Well, you can’t have it go your way all the time, and we learned that truth big time today on my third trip to Laredo to see the Amazon Kingfisher, only this time she was a no-show. Steve and Marion had flown in all the way from California and were hoping she’d still be around (and she was indeed reported two days ago), but she was either hiding up the tributary or had flown the joint (plus we were the only birders there today, so it could be that people are just no longer looking for her). We started off the day with the requisite grackle/cowbird mob in Alamo, then had several handsome Caracaras on the way to Laredo, in addition to some Harris’ Hawks and one “Fuertes’” Red-tailed Hawk (which led to a discussion about Hollywood using Redtail calls for Bald Eagles… J)! Marion spotted a Merlin as we passed Kestrel after Kestrel, along with shrikes and a Green Jay I never saw as I was focused on driving!
After stocking up on snacks and chicken legs at a Stripes just outside Laredo, we made it to Dos/Tres Laredos Park (this time without getting lost J) and pulled into a shady spot under the Railroad Bridge. Unlike the time with Howard and Pat, the Amazon was nowhere to be seen, although we had a pair of Black Phoebes, Neotropic Cormorants, an Osprey, a Spotted Sandpiper, and a Black-crowned Night Heron in the vicinity. We decided to walk the edge of the river, and a “green type” kingfisher did pop up that got us all excited, but alas, she had white spots in the wings (plus we saw her mate nearby). A Ringed Kingfisher flew overhead calling that was almost ignored while we were initially trying to get the scope on this Amazon wannabe! A House Finch flew over that I heard but Marion saw, and commented on how dark it looked; I confirmed that the birds we get are probably the redder Mexican birds.
Spotted Sandpiper along a little ditch
We wandered back to the car, picking up a young Green Heron and Couch’s Kingbird for the day, then decided to take a short walk down the nice caliche road that Pat and I had taken in hopes of kicking up some seedeaters. A Verdin actually gave pretty good views, and the regular winter visitors fed busily in the tamarisks, but there was nothing unusual amongst them. In the cane, I did hear the whistle of a seedeater, but it never did want to come out (didn’t even call again), so that was rather disappointing (the only thing that seemed upset at our pishing was a male Cardinal).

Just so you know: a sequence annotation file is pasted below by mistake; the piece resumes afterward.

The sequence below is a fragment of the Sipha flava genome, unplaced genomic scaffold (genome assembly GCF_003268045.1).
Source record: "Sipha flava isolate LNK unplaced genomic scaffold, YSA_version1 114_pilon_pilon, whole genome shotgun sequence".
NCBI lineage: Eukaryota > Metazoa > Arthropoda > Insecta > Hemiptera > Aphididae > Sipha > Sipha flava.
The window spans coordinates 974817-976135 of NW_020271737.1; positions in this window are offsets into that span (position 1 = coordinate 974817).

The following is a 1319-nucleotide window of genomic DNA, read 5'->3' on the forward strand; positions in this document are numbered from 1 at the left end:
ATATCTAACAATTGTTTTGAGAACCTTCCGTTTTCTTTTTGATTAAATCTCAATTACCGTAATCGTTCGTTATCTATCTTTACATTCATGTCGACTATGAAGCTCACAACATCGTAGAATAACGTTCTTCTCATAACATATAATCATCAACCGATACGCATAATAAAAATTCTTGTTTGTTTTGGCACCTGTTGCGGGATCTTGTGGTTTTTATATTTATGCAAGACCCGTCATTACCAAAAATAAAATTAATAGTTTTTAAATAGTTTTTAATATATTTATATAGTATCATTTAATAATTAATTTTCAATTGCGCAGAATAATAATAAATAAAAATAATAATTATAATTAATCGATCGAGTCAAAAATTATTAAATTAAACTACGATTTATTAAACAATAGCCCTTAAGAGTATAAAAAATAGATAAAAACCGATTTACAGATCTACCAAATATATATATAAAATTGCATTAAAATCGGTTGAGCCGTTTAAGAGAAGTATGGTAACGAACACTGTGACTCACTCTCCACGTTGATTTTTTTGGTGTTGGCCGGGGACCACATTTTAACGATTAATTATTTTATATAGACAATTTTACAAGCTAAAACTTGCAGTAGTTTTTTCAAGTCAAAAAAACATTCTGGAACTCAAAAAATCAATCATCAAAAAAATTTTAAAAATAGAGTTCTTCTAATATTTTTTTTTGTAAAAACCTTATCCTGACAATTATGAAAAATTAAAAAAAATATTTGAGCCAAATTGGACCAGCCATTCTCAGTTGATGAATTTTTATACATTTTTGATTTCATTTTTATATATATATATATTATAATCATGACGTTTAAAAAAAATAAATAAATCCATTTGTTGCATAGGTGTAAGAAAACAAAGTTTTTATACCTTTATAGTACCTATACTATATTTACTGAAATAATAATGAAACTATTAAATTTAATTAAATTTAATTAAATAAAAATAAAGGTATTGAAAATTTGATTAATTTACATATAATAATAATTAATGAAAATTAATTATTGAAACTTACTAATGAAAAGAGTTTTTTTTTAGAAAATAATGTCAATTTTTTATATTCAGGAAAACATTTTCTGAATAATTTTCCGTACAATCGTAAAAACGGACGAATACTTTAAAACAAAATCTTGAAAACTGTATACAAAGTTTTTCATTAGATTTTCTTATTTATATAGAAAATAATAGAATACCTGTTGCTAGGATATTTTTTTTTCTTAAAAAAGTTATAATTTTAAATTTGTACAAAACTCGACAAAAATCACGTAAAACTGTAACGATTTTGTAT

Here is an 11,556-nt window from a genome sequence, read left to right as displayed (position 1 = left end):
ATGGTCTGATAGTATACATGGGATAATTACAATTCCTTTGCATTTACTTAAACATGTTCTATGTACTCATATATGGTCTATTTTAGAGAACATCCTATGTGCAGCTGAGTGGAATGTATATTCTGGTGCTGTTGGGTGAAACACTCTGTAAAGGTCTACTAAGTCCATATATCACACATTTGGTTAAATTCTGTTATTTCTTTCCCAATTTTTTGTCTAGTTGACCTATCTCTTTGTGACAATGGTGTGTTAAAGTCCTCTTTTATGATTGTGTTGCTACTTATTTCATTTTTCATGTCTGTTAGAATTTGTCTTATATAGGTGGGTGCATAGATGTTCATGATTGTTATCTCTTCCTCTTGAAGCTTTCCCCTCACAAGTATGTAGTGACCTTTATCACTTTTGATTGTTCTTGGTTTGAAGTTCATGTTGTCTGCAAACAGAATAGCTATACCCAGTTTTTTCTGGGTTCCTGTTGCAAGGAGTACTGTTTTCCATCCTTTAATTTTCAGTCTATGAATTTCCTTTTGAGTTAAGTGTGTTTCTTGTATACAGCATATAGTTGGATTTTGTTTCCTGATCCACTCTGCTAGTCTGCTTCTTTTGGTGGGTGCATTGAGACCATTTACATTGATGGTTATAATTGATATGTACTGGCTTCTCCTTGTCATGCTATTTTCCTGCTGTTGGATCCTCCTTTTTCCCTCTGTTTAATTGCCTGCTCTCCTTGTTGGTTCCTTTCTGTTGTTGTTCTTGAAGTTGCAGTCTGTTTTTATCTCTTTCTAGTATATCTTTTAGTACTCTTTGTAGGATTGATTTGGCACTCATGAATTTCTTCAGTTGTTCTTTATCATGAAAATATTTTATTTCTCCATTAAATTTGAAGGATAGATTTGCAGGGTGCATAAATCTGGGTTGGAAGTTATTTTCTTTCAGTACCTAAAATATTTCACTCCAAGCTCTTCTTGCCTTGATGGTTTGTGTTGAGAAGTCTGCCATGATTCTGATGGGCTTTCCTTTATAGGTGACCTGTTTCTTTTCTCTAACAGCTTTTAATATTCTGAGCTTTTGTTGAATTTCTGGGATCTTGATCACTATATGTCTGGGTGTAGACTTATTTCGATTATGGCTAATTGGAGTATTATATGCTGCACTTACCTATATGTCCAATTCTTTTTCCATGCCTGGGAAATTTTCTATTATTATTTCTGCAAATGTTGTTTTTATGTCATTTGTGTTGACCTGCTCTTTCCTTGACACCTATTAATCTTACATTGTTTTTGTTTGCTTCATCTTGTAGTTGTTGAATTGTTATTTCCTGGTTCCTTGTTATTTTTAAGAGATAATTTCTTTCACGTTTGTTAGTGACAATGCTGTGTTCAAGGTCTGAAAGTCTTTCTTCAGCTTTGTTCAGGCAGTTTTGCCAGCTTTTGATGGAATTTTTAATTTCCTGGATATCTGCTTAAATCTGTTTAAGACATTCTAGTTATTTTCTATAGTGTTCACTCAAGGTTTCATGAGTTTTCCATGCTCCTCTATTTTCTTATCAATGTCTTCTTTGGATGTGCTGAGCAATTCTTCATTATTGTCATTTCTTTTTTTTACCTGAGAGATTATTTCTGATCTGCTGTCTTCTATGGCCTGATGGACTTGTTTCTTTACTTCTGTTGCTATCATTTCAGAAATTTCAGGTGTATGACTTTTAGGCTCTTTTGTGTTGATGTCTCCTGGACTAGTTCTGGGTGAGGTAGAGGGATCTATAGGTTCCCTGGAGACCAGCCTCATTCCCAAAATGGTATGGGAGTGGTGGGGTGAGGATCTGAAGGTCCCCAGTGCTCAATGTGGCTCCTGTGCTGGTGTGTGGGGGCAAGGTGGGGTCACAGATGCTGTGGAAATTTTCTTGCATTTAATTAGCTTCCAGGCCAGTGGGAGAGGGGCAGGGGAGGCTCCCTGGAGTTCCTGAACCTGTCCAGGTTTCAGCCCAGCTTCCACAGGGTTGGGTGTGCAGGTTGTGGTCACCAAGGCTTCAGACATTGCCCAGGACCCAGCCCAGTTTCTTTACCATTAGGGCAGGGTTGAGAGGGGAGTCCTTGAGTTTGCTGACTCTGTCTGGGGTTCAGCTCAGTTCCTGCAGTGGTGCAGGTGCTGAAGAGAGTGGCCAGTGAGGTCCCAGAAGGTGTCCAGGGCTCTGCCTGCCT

The "trail" off Eagle Pass Road
Young Green Heron
Waiting forlornly for the Amazon to show up...
We dragged ourselves back to the car and munched on chicken, and after some discussion decided to take a look at Zecate Creek, even though the chances of the bird being there this time of day (based only on previous reports) were slim, but Griffin’s report of the seedeaters from the trail there moved us onward. This time we did get turned around trying to find the place J, and part of the problem was that some prankster had turned the street signs at the very intersection we were supposed to turn! But we eventually got there and first scanned the creek, picking up a pair of Spotted Sandpipers, but that was about it. We found Griffin’s trail, which was actually very scenic and pleasant: you were bordered on the right by picturesque limestone rocks, and bordered on the left by woodland, with the cane stands closer to the river! Being the time of day it was (and 91 degrees out L) we really didn’t get much out of that trail except some good exercise and a kettle of vultures that included a Cooper’s Hawk making dives at them once in a while, but a female Filagree Skimmer closer to the water was very exciting!
Marion and Steve scan for the Amazon...
We find a cryptic female Filagree Skimmer instead!
Scenic trail along the Rio Grande
We reluctantly headed home after that, drowning our sorrows (or at least mine, anyway) with a F’Real! I was surprised we made it up to 51 species for the day (54 including the three additional ones Marion and Steve saw)! Bird List:
Great Blue Heron
Northern Rough-winged Swallow